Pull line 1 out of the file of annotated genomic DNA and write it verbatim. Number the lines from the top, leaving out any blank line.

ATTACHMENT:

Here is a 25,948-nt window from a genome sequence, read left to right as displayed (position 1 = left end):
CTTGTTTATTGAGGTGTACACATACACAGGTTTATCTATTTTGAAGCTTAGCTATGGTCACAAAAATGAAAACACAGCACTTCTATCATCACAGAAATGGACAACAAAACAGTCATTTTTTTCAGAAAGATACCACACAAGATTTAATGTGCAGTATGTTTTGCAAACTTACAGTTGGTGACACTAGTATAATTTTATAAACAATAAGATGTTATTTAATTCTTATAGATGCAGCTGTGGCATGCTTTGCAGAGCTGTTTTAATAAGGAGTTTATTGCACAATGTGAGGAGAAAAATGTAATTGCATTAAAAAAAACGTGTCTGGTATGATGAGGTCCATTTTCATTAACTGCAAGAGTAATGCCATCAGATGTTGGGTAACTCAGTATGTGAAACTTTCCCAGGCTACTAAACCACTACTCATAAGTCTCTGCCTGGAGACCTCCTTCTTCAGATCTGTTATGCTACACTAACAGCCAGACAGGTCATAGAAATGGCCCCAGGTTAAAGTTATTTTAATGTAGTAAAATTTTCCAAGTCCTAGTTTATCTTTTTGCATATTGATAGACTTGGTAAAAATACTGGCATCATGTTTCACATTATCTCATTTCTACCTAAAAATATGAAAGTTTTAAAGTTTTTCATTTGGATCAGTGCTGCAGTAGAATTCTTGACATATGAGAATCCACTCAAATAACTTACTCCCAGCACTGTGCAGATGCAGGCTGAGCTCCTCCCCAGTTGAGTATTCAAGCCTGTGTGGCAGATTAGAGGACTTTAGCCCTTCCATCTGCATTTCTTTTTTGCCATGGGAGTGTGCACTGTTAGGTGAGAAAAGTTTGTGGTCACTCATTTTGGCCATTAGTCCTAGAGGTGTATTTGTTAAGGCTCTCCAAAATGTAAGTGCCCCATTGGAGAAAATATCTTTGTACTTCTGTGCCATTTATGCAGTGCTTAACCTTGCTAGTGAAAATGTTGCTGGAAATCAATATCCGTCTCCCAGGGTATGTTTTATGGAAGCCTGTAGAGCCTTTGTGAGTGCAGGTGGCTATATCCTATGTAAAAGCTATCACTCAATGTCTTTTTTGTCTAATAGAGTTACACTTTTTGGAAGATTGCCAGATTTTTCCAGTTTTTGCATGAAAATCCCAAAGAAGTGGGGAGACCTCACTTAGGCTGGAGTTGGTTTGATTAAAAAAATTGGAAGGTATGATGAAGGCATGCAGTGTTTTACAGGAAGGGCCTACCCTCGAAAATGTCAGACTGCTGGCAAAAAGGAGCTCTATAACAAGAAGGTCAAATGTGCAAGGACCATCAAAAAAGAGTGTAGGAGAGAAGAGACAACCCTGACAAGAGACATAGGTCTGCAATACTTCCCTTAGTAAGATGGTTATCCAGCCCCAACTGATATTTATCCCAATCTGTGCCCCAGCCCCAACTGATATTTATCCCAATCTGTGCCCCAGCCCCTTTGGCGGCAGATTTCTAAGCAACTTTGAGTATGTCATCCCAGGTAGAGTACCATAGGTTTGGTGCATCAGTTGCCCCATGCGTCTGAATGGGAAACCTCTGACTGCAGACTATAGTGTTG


Here is a 25,948-nt window from a genome sequence, read left to right as displayed (position 1 = left end):